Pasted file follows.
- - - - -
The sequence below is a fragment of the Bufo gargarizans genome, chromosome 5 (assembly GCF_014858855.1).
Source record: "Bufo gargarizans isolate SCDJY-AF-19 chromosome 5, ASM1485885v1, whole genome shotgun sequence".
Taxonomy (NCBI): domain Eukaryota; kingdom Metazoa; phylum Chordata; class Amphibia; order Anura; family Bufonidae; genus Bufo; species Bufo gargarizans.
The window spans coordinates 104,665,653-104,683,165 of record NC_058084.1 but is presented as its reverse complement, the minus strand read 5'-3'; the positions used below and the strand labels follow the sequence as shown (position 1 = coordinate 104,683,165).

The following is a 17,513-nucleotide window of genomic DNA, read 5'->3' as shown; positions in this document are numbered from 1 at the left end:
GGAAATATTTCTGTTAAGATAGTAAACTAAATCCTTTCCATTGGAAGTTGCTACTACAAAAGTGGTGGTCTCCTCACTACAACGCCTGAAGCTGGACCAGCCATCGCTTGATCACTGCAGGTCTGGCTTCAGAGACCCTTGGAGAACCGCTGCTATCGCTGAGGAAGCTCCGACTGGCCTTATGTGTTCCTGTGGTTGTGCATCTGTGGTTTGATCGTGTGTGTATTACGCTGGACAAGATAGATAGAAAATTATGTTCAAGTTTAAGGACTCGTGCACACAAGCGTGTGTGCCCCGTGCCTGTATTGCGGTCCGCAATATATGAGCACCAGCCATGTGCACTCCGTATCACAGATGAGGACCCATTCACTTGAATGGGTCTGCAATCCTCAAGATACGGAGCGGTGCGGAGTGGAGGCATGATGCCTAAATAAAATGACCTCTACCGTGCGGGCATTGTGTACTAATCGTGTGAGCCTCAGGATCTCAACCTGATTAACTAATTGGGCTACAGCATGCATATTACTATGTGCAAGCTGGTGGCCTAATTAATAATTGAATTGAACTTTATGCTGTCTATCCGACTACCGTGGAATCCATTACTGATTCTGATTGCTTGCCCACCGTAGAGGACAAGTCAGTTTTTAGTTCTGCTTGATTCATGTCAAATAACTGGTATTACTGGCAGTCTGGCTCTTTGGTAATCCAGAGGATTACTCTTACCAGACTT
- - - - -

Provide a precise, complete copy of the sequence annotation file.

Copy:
The sequence below is a fragment of the Bufo gargarizans genome, chromosome 5 (assembly GCF_014858855.1).
Source record: "Bufo gargarizans isolate SCDJY-AF-19 chromosome 5, ASM1485885v1, whole genome shotgun sequence".
Taxonomy (NCBI): domain Eukaryota; kingdom Metazoa; phylum Chordata; class Amphibia; order Anura; family Bufonidae; genus Bufo; species Bufo gargarizans.
The window spans coordinates 104,665,653-104,683,165 of record NC_058084.1 but is presented as its reverse complement, the minus strand read 5'-3'; the positions used below and the strand labels follow the sequence as shown (position 1 = coordinate 104,683,165).

The following is a 17,513-nucleotide window of genomic DNA, read 5'->3' as shown; positions in this document are numbered from 1 at the left end:
GGAAATATTTCTGTTAAGATAGTAAACTAAATCCTTTCCATTGGAAGTTGCTACTACAAAAGTGGTGGTCTCCTCACTACAACGCCTGAAGCTGGACCAGCCATCGCTTGATCACTGCAGGTCTGGCTTCAGAGACCCTTGGAGAACCGCTGCTATCGCTGAGGAAGCTCCGACTGGCCTTATGTGTTCCTGTGGTTGTGCATCTGTGGTTTGATCGTGTGTGTATTACGCTGGACAAGATAGATAGAAAATTATGTTCAAGTTTAAGGACTCGTGCACACAAGCGTGTGTGCCCCGTGCCTGTATTGCGGTCCGCAATATATGAGCACCAGCCATGTGCACTCCGTATCACAGATGAGGACCCATTCACTTGAATGGGTCTGCAATCCTCAAGATACGGAGCGGTGCGGAGTGGAGGCATGATGCCTAAATAAAATGACCTCTACCGTGCGGGCATTGTGTACTAATCGTGTGAGCCTCAGGATCTCAACCTGATTAACTAATTGGGCTACAGCATGCATATTACTATGTGCAAGCTGGTGGCCTAATTAATAATTGAATTGAACTTTATGCTGTCTATCCGACTACCGTGGAATCCATTACTGATTCTGATTGCTTGCCCACCGTAGAGGACAAGTCAGTTTTTAGTTCTGCTTGATTCATGTCAAATAACTGGTATTACTGGCAGTCTGGCTCTTTGGTAATCCAGAGGATTACTCTTACCAGACTT